The purpose of the third study was to assess longitudinal associations between sleep and physical activity in adolescent children who participated in the Next Generations Health (NEXT) Study. Both sleep and physical activity were measured via survey. Surveys asked about weeknight and weekend night sleep separately, and separate questions assessed total physical activity (TPA) and vigorous physical activity (VPA). Linear mixed models assessed whether TPA and VPA were associated with sleep, with separate models created for weeknight and weekend night sleep. For every extra day adolescents met TPA guidelines, they slept 31 minutes less per night on weekend nights. This difference increased by nearly 2 minutes per night for every 1 year increase in age. Adolescents who participated in >7 hours of VPA in the past week slept 216 minutes longer per night on weekend nights than adolescents who did not participate in VPA, and this difference decreased by 13 minutes per night for every 1 year increase in age. Differences in sleep duration were seen based on race/ethnicity, gender, and SES. These findings indicate that both physical activity intensity and day type are important factors to consider when assessing the sleep and physical activity relationship in adolescents.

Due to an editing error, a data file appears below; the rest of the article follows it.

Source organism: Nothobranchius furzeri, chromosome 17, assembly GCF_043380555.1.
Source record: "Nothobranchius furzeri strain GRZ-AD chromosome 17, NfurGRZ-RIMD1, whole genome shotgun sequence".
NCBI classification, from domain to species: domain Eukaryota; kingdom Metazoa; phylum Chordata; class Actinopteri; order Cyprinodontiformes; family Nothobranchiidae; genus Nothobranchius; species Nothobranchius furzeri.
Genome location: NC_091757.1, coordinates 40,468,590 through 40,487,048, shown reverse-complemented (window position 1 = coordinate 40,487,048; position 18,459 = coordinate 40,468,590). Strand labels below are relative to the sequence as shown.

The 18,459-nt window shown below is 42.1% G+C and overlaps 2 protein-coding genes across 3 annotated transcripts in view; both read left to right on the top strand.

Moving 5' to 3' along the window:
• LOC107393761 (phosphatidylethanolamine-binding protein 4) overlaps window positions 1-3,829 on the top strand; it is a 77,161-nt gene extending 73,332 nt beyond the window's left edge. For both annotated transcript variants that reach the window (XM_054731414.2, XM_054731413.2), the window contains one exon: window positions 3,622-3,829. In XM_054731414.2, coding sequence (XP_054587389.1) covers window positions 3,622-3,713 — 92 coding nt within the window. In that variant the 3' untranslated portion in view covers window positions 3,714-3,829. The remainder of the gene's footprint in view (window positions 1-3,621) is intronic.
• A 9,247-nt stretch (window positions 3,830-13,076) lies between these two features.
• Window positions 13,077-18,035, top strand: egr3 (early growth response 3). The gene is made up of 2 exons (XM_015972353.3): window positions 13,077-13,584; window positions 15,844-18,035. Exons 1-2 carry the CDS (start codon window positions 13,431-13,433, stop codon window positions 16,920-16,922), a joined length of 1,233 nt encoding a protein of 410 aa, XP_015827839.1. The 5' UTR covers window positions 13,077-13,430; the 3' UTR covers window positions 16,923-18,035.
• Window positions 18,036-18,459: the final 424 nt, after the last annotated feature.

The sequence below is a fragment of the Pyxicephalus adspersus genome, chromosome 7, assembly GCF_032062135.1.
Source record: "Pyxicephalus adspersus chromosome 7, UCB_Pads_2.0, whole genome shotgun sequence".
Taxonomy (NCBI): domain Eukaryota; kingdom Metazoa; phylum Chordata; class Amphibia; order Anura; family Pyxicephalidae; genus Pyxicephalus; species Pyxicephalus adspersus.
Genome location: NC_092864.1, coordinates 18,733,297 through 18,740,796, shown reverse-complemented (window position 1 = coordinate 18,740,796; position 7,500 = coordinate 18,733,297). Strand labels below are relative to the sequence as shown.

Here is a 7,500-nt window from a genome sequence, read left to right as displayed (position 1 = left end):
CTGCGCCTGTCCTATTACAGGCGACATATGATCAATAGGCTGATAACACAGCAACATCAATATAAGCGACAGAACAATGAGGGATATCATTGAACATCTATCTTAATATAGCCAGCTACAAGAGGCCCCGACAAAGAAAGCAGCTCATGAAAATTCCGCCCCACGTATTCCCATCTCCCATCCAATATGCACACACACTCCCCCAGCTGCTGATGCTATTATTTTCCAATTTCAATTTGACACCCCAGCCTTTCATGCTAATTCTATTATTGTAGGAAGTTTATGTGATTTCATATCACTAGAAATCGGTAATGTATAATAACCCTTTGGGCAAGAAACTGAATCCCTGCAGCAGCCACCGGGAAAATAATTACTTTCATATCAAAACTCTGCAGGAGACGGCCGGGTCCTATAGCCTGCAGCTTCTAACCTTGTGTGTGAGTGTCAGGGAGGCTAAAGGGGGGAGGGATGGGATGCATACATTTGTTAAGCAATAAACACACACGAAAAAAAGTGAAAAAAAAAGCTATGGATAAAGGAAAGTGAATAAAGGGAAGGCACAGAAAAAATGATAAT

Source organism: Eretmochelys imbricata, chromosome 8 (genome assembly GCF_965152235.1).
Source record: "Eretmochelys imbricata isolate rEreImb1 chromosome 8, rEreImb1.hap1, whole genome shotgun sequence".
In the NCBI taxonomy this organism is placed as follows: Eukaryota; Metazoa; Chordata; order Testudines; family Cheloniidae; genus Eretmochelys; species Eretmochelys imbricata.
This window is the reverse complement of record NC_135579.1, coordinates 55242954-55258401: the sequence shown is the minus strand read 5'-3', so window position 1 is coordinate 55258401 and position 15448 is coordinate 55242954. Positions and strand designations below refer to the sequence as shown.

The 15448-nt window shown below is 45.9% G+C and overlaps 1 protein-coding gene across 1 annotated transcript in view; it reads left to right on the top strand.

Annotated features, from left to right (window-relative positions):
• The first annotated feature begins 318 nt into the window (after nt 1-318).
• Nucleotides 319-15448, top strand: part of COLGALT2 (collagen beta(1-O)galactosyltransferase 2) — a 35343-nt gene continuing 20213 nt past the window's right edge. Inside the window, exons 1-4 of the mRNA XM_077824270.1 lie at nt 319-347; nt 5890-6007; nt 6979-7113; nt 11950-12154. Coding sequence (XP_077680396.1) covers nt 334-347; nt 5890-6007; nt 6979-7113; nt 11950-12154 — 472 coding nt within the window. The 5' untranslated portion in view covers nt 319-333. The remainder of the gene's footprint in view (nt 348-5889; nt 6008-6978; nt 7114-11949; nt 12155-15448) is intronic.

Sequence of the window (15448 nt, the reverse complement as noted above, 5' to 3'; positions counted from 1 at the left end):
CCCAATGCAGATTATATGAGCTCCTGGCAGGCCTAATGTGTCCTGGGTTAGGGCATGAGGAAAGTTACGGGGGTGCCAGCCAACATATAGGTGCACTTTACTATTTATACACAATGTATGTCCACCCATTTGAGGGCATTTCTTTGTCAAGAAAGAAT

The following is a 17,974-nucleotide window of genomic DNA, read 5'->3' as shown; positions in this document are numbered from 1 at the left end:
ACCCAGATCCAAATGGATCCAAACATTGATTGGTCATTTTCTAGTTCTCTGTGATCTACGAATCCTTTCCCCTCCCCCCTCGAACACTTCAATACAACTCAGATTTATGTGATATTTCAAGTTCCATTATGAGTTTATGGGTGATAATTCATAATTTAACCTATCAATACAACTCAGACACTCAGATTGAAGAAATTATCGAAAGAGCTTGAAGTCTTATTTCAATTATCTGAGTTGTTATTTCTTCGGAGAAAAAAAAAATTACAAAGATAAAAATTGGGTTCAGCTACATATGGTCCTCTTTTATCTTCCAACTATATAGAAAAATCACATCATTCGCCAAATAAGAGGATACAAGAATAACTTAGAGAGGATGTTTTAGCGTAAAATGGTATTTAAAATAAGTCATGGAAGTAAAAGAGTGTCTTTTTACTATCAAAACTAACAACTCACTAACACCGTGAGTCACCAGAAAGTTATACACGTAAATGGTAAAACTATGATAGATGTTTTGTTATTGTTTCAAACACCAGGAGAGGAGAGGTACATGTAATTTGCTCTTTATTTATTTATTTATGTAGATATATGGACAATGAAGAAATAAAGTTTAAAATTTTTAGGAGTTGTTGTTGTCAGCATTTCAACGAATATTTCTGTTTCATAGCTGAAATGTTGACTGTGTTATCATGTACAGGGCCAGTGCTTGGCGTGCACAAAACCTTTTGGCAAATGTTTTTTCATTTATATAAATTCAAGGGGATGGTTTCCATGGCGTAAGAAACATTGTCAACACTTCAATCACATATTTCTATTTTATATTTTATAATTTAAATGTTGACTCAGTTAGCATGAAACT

Although both sleep and physical activity are important behaviors that should be included in interventions targeting obesity prevention, it should be noted that the complex relationships between sleep, physical activity and adiposity in children and adolescents may not follow the same patterns as those seen in adults. This is not surprising considering both sleep and physical activity vary greatly as individuals develop from infancy to adulthood. Furthermore, the differences that were seen in sleep duration by different demographic characteristics suggest that more work is needed addressing the large-scale social determinants of health that are directly related to sleep in order to improve sleep in at-risk populations. Collectively, results from the studies included in this dissertation suggest that future research addressing the relationships among sleep, physical activity, and adiposity should consider physical activity intensity as well as the timing of sleep, whether this be daytime vs. nighttime sleep or weeknight vs. weekend night sleep. Obesity prevention research that focuses on increasing sleep and physical activity must take the age of the children into consideration, as well as demographic characteristics that may play a role in both sleep and physical activity levels.